The ICN-IoT system architecture shown in Figure 2, has the following five main system components:

Specifically, the logical topology of the IoT system can be mesh-like, with every sensor attached to one or more aggregators, while every aggregator is attached to a LSG and all the LSGs connected to the IoT server. Thus, each sensor has its aggregators, each of which in turn has its LSG. All sensors share the same IoT server. All the aggregators that are attached to the same LSG are neighbors to each other. Though our middleware supports mesh topology, in the rest of the draft, we will focus on the tree topology for the sake of simplicity.

3. ICN-IoT Middleware Architecture

The proposed ICN-IoT middleware aims to bridge the gap between underlying ICN functions and IoT applications.

The middleware functions are shown in Fig. 3 and it includes six core functions: device and network service discovery, naming service, Context Processing and Storage, IoT service discovery, Pub/Sub management, and security.

In contrast to centralized or overlay-based implementation in the legacy IP-based IoT platform, ICN-IoT architecture pushes a large portion of the functionalities to the network layer, such as naming resolution, mobility management, in-network processing/caching, context processing, which greatly simplifies the middleware design.


                                |         (IoT Middleware)           |
                                |                                    |
                                |   +----------------------+  +--+   |
                                |   |  Pub/Sub Management  |  |  |   |       +---------------------+  
                                |   +----------------------+  |  |   |       |      Consumer       | 
           +-------------+      |   |IoT Service Discovery |  |S |   |       |  +-------------+    | 
           | Sensor      |      |   +----------------------+  |E |   |       |  |    App      |    |  
           + ----------- +      |   |Context Processing &  |  |C |   |       |  +-------------+    |
           |Gateway      |<-->  |   | and Storage          |  |U |   | <-->  |  |  Service    |    |
           +-------------+      |   +----------------------+  |R |   |       |  +-------------+    |
           |Actuator     |      |   |    Naming Service    |  |I |   |       |                     |
           +-------------+      |   +----------------------+  |T |   |       +---------------------+
           |Smart thing  |      |   | Device/ Network      |  |Y |   |    
           +-------------+      |   | Service Discovery    |  |  |   |        
                                |   +----------------------+  +--+   |
                                          ^          ^       
                                          |          |
                                          V          V
                            |                  ICN Network                |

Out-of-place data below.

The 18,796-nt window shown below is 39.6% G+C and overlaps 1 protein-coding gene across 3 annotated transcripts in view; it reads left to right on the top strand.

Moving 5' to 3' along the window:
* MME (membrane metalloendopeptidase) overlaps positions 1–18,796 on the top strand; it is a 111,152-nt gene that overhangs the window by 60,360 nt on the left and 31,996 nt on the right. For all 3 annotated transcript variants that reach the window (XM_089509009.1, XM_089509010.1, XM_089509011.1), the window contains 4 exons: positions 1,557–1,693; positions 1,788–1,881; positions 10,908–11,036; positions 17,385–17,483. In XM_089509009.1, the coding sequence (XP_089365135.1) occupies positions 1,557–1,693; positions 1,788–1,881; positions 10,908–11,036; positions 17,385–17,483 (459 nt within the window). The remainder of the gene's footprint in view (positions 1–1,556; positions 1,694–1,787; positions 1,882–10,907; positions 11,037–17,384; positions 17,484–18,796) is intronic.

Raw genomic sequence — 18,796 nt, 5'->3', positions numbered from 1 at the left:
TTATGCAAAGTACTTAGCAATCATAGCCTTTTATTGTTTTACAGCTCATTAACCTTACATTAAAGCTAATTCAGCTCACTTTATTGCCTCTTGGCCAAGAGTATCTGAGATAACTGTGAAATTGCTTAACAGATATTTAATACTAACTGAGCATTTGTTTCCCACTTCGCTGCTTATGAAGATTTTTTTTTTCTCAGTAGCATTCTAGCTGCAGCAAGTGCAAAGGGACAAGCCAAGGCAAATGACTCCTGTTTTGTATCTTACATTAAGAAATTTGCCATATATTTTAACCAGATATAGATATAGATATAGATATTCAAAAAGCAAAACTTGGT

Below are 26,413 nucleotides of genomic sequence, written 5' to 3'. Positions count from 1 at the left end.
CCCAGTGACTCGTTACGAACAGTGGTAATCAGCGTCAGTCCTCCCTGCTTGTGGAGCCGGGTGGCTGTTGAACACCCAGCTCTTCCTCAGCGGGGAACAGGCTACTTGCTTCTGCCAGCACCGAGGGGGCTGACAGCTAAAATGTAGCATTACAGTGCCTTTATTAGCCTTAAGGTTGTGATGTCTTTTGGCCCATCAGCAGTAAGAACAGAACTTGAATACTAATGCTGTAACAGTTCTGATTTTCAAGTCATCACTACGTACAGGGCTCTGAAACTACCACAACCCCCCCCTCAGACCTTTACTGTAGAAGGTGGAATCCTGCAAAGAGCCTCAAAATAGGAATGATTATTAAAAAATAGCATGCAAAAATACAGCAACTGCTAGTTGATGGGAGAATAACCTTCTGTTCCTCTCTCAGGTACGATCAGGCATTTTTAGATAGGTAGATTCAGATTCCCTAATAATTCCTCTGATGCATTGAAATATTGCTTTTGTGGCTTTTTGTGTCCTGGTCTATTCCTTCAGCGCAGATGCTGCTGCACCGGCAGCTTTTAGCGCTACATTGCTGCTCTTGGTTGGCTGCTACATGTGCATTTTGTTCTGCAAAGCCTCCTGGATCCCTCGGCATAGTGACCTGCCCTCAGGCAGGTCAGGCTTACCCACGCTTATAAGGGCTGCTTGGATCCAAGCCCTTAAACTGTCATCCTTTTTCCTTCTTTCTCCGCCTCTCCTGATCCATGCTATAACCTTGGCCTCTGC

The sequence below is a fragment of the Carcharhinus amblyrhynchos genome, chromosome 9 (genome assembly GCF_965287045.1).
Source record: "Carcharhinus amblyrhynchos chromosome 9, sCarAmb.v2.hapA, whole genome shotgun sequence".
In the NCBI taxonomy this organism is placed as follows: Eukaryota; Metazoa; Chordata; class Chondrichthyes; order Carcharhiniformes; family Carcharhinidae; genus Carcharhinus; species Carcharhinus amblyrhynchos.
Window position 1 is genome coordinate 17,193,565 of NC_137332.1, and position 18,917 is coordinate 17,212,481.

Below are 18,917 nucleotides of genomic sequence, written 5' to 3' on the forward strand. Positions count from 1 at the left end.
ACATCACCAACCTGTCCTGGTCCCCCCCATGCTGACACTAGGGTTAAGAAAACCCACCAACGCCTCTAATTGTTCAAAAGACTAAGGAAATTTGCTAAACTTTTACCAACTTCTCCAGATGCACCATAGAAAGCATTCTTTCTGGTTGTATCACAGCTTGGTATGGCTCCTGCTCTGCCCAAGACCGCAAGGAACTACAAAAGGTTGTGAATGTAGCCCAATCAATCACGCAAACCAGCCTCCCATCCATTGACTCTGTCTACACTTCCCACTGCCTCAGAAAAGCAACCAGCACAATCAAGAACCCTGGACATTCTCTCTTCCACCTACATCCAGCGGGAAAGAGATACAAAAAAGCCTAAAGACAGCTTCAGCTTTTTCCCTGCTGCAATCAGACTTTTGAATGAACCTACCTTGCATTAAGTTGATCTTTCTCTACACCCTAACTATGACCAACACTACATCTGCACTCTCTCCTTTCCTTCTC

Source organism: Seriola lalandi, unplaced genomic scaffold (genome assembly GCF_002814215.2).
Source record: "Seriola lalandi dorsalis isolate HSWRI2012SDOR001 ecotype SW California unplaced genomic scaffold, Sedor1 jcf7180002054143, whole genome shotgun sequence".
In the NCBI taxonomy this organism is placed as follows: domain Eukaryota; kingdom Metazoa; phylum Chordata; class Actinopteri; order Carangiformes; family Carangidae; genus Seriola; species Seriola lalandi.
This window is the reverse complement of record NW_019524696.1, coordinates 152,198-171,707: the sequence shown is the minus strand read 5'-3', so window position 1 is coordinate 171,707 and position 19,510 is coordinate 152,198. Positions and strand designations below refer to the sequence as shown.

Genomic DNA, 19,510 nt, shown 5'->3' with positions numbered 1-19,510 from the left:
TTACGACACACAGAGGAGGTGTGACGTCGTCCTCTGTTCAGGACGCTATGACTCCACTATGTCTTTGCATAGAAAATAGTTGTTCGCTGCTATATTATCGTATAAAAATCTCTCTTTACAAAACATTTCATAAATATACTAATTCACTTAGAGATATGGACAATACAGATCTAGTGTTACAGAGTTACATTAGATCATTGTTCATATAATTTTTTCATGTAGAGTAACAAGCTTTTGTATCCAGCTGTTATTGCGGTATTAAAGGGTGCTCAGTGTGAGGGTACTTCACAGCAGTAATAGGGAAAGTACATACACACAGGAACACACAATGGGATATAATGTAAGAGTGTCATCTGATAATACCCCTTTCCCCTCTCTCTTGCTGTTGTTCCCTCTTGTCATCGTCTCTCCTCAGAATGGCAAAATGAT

|   +-------------------------------------+   |
                            |   |   Optional: In-network Computing    |   |
                            |   |    (Data Aggregation/Fusion)        |   |
                            |   +-------------------------------------+   |
                            |   |         Network Service             |   |
                            |   +-------------------------------------+   |
                            |   |          Name Based Routing         |   |  
                            |   +-------------------------------------+   |
                            |   |         Mobility and Security       |   |
                            |   +-------------------------------------+   |
		    Figure 3: The ICN-IoT Middleware Functions

4. ICN-IoT Middleware Functions

The ICN-IoT middleware mainly consists of the following functions: device and network service discovery, service discovery, naming service, publish/subscribe management, context processing, and security. For each of these functions we highlight what the function achieves, advantages an ICN architecture enables in realizing this function, and provide discussion of how the function can be realized considering NDN [24] and MobilityFirst (MF) [23].

Please note that most of these functions are implemented on aggregators, LSGs and the IoT servers, and only very limited functions (mainly for device discovery) are implemented on resource-constrained sensors.

4.1. Device and Network Service Discovery

Device discovery is a key component of any IoT system. The objective of device discovery is to expose new devices to the rest of the IoT system -- every entity should be exposed to its direct upstream device and possibly other devices. Specifically, it includes the following three aspects: (1) a newly-added sensor should be exposed to its aggregator, and possibly to its LSG and the IoT server; (2) a newly-added aggregator is exposed to its LSG, and possibly to its neighbor aggregators; and (3) a newly-added LSG should be exposed to the IoT server. We note that device discovery could be used in other contexts, such as neighboring sensors discovering each other to form routing paths, but in this draft, we use the term to specifically mean discovering new devices for IoT middleware purpose.